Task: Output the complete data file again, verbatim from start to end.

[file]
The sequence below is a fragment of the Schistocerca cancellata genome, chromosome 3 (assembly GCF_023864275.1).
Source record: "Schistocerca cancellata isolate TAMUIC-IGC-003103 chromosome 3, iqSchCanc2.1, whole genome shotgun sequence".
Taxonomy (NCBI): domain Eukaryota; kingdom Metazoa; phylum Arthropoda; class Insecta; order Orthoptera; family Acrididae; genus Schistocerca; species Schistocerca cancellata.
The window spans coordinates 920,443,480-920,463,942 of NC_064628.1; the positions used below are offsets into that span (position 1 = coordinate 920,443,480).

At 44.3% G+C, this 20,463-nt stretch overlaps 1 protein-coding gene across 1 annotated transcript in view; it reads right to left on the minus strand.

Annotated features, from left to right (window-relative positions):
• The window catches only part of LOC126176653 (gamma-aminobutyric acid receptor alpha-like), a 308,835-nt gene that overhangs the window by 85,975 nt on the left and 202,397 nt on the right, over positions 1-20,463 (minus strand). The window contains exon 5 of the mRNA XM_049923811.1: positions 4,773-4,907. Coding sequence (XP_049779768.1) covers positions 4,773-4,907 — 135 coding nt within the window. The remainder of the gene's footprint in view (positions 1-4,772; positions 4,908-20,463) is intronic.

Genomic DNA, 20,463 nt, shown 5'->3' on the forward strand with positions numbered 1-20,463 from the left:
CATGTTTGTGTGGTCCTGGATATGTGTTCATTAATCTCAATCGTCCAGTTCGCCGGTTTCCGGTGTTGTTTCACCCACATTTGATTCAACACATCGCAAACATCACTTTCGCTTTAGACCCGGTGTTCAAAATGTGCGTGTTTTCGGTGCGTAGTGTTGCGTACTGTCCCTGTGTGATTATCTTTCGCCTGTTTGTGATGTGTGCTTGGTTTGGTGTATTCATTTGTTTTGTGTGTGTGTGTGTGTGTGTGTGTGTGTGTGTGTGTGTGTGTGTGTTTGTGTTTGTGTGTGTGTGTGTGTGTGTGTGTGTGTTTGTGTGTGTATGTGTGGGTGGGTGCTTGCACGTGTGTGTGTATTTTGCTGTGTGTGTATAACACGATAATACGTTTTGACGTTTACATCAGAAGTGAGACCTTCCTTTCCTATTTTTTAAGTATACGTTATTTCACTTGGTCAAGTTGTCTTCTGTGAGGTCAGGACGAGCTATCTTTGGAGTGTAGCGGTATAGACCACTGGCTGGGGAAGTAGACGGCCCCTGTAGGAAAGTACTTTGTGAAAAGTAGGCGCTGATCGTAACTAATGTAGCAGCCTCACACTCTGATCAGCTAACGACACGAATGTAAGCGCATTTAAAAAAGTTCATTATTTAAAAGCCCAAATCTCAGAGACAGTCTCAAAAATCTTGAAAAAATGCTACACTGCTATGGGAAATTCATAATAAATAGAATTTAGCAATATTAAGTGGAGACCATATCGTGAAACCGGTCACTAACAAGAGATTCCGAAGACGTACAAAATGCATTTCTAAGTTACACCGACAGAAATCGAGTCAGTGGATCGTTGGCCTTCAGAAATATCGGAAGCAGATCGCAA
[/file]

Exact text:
The sequence below is a fragment of the Schistocerca cancellata genome, chromosome 3 (assembly GCF_023864275.1).
Source record: "Schistocerca cancellata isolate TAMUIC-IGC-003103 chromosome 3, iqSchCanc2.1, whole genome shotgun sequence".
Taxonomy (NCBI): domain Eukaryota; kingdom Metazoa; phylum Arthropoda; class Insecta; order Orthoptera; family Acrididae; genus Schistocerca; species Schistocerca cancellata.
The window spans coordinates 920,443,480-920,463,942 of NC_064628.1; the positions used below are offsets into that span (position 1 = coordinate 920,443,480).

At 44.3% G+C, this 20,463-nt stretch overlaps 1 protein-coding gene across 1 annotated transcript in view; it reads right to left on the minus strand.

Annotated features, from left to right (window-relative positions):
• The window catches only part of LOC126176653 (gamma-aminobutyric acid receptor alpha-like), a 308,835-nt gene that overhangs the window by 85,975 nt on the left and 202,397 nt on the right, over positions 1-20,463 (minus strand). The window contains exon 5 of the mRNA XM_049923811.1: positions 4,773-4,907. Coding sequence (XP_049779768.1) covers positions 4,773-4,907 — 135 coding nt within the window. The remainder of the gene's footprint in view (positions 1-4,772; positions 4,908-20,463) is intronic.

Genomic DNA, 20,463 nt, shown 5'->3' on the forward strand with positions numbered 1-20,463 from the left:
CATGTTTGTGTGGTCCTGGATATGTGTTCATTAATCTCAATCGTCCAGTTCGCCGGTTTCCGGTGTTGTTTCACCCACATTTGATTCAACACATCGCAAACATCACTTTCGCTTTAGACCCGGTGTTCAAAATGTGCGTGTTTTCGGTGCGTAGTGTTGCGTACTGTCCCTGTGTGATTATCTTTCGCCTGTTTGTGATGTGTGCTTGGTTTGGTGTATTCATTTGTTTTGTGTGTGTGTGTGTGTGTGTGTGTGTGTGTGTGTGTGTGTGTGTGTTTGTGTTTGTGTGTGTGTGTGTGTGTGTGTGTGTGTTTGTGTGTGTATGTGTGGGTGGGTGCTTGCACGTGTGTGTGTATTTTGCTGTGTGTGTATAACACGATAATACGTTTTGACGTTTACATCAGAAGTGAGACCTTCCTTTCCTATTTTTTAAGTATACGTTATTTCACTTGGTCAAGTTGTCTTCTGTGAGGTCAGGACGAGCTATCTTTGGAGTGTAGCGGTATAGACCACTGGCTGGGGAAGTAGACGGCCCCTGTAGGAAAGTACTTTGTGAAAAGTAGGCGCTGATCGTAACTAATGTAGCAGCCTCACACTCTGATCAGCTAACGACACGAATGTAAGCGCATTTAAAAAAGTTCATTATTTAAAAGCCCAAATCTCAGAGACAGTCTCAAAAATCTTGAAAAAATGCTACACTGCTATGGGAAATTCATAATAAATAGAATTTAGCAATATTAAGTGGAGACCATATCGTGAAACCGGTCACTAACAAGAGATTCCGAAGACGTACAAAATGCATTTCTAAGTTACACCGACAGAAATCGAGTCAGTGGATCGTTGGCCTTCAGAAATATCGGAAGCAGATCGCAA